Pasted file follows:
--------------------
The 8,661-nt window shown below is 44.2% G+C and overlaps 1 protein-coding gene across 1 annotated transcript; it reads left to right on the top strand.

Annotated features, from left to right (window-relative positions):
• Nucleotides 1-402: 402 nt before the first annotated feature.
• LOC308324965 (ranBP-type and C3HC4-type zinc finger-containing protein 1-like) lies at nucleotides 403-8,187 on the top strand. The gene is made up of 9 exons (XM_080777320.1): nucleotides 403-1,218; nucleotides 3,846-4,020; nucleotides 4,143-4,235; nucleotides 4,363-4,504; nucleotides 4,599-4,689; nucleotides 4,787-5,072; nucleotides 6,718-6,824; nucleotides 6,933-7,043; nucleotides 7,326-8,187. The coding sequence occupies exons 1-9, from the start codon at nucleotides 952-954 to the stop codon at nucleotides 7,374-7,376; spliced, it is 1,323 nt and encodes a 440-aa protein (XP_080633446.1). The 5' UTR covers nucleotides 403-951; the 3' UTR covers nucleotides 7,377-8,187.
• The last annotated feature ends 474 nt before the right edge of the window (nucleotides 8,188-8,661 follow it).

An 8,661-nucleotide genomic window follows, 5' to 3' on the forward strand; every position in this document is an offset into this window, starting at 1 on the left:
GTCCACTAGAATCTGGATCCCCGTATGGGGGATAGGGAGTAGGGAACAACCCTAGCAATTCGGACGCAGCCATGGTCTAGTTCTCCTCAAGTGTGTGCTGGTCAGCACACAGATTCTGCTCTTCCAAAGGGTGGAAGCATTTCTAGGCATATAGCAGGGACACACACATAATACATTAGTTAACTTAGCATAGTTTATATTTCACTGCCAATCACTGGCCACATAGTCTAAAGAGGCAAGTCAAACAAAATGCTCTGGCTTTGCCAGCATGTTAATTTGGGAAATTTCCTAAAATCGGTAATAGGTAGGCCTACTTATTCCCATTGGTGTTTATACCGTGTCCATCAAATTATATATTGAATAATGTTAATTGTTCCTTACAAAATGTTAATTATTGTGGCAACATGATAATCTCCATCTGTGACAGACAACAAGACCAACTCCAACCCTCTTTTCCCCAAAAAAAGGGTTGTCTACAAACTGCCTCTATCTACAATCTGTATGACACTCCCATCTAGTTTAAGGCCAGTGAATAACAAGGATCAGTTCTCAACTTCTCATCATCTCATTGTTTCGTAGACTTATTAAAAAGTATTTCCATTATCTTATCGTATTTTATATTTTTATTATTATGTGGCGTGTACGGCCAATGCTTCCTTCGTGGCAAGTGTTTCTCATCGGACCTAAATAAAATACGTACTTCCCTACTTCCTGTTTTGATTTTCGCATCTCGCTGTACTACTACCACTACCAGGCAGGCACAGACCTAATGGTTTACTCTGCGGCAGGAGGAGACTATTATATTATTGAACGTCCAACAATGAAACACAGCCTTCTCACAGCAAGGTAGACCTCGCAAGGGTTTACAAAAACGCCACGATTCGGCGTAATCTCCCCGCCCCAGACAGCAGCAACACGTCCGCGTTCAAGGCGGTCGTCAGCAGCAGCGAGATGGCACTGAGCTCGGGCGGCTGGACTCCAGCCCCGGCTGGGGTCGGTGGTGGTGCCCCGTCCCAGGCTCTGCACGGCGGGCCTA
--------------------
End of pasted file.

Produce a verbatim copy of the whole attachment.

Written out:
The 8,661-nt window shown below is 44.2% G+C and overlaps 1 protein-coding gene across 1 annotated transcript; it reads left to right on the top strand.

Annotated features, from left to right (window-relative positions):
• Nucleotides 1-402: 402 nt before the first annotated feature.
• LOC308324965 (ranBP-type and C3HC4-type zinc finger-containing protein 1-like) lies at nucleotides 403-8,187 on the top strand. The gene is made up of 9 exons (XM_080777320.1): nucleotides 403-1,218; nucleotides 3,846-4,020; nucleotides 4,143-4,235; nucleotides 4,363-4,504; nucleotides 4,599-4,689; nucleotides 4,787-5,072; nucleotides 6,718-6,824; nucleotides 6,933-7,043; nucleotides 7,326-8,187. The coding sequence occupies exons 1-9, from the start codon at nucleotides 952-954 to the stop codon at nucleotides 7,374-7,376; spliced, it is 1,323 nt and encodes a 440-aa protein (XP_080633446.1). The 5' UTR covers nucleotides 403-951; the 3' UTR covers nucleotides 7,377-8,187.
• The last annotated feature ends 474 nt before the right edge of the window (nucleotides 8,188-8,661 follow it).

An 8,661-nucleotide genomic window follows, 5' to 3' on the forward strand; every position in this document is an offset into this window, starting at 1 on the left:
GTCCACTAGAATCTGGATCCCCGTATGGGGGATAGGGAGTAGGGAACAACCCTAGCAATTCGGACGCAGCCATGGTCTAGTTCTCCTCAAGTGTGTGCTGGTCAGCACACAGATTCTGCTCTTCCAAAGGGTGGAAGCATTTCTAGGCATATAGCAGGGACACACACATAATACATTAGTTAACTTAGCATAGTTTATATTTCACTGCCAATCACTGGCCACATAGTCTAAAGAGGCAAGTCAAACAAAATGCTCTGGCTTTGCCAGCATGTTAATTTGGGAAATTTCCTAAAATCGGTAATAGGTAGGCCTACTTATTCCCATTGGTGTTTATACCGTGTCCATCAAATTATATATTGAATAATGTTAATTGTTCCTTACAAAATGTTAATTATTGTGGCAACATGATAATCTCCATCTGTGACAGACAACAAGACCAACTCCAACCCTCTTTTCCCCAAAAAAAGGGTTGTCTACAAACTGCCTCTATCTACAATCTGTATGACACTCCCATCTAGTTTAAGGCCAGTGAATAACAAGGATCAGTTCTCAACTTCTCATCATCTCATTGTTTCGTAGACTTATTAAAAAGTATTTCCATTATCTTATCGTATTTTATATTTTTATTATTATGTGGCGTGTACGGCCAATGCTTCCTTCGTGGCAAGTGTTTCTCATCGGACCTAAATAAAATACGTACTTCCCTACTTCCTGTTTTGATTTTCGCATCTCGCTGTACTACTACCACTACCAGGCAGGCACAGACCTAATGGTTTACTCTGCGGCAGGAGGAGACTATTATATTATTGAACGTCCAACAATGAAACACAGCCTTCTCACAGCAAGGTAGACCTCGCAAGGGTTTACAAAAACGCCACGATTCGGCGTAATCTCCCCGCCCCAGACAGCAGCAACACGTCCGCGTTCAAGGCGGTCGTCAGCAGCAGCGAGATGGCACTGAGCTCGGGCGGCTGGACTCCAGCCCCGGCTGGGGTCGGTGGTGGTGCCCCGTCCCAGGCTCTGCACGGCGGGCCTA